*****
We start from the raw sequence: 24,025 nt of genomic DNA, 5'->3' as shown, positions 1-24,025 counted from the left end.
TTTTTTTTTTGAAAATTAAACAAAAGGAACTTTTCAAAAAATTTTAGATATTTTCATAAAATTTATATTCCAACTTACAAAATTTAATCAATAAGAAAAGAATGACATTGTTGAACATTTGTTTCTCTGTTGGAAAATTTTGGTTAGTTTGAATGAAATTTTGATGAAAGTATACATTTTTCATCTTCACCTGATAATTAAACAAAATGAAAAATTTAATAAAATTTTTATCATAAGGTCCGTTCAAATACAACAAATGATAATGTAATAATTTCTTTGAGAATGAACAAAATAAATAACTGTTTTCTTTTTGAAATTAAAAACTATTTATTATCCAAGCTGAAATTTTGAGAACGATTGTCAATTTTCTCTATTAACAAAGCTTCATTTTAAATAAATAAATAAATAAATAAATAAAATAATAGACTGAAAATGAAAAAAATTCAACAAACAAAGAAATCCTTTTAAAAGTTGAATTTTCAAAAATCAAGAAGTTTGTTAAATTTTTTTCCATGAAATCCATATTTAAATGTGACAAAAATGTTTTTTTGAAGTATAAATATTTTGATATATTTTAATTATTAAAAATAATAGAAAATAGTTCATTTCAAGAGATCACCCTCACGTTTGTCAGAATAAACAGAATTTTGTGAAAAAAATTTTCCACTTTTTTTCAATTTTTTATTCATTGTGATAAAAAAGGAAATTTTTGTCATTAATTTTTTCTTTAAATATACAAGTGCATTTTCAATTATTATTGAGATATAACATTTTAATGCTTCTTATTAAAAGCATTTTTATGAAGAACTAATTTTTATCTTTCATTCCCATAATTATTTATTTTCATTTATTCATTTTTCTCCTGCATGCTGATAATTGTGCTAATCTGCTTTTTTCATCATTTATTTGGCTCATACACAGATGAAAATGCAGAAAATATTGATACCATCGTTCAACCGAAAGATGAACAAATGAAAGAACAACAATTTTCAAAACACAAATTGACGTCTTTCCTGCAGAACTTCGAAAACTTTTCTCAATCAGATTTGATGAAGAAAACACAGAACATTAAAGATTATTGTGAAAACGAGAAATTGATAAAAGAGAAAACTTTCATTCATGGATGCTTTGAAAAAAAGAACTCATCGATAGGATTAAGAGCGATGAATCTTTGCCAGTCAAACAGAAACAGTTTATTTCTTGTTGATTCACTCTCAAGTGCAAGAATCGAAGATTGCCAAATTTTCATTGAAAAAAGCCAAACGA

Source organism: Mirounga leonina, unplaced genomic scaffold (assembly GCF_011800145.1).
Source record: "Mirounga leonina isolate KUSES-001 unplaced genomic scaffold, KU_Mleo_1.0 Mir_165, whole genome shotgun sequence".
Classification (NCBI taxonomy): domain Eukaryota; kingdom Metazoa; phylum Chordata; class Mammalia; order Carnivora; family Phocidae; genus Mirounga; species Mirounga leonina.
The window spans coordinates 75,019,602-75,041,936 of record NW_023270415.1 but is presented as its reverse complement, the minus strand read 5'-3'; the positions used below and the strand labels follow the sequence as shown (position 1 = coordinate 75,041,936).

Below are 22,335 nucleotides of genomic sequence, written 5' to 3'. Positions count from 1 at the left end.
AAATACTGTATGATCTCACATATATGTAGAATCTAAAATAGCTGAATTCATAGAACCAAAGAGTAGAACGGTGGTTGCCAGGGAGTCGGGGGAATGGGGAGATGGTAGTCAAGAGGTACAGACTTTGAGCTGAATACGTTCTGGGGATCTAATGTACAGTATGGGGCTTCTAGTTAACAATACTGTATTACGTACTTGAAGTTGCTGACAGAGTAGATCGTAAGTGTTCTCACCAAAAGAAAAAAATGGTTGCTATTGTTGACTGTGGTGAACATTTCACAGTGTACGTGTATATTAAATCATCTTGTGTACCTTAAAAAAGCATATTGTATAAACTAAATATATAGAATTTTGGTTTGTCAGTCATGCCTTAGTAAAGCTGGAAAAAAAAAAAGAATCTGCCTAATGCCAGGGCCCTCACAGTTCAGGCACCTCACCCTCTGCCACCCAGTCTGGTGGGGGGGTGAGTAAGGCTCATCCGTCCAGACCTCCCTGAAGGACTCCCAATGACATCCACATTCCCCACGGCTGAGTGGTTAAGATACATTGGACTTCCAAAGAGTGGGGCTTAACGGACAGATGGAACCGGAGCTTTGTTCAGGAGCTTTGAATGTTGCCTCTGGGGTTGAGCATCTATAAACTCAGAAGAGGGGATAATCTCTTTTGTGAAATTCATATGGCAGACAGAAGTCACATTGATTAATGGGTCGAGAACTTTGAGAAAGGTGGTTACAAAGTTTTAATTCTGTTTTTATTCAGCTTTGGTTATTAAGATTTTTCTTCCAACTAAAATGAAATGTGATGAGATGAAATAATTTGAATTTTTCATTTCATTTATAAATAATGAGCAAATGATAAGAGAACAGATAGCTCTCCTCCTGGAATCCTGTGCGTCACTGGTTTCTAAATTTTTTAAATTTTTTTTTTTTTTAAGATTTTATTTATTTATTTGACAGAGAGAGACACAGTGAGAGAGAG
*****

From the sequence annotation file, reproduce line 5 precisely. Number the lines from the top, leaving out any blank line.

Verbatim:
Classification (NCBI taxonomy): domain Eukaryota; kingdom Metazoa; phylum Chordata; class Mammalia; order Carnivora; family Phocidae; genus Mirounga; species Mirounga leonina.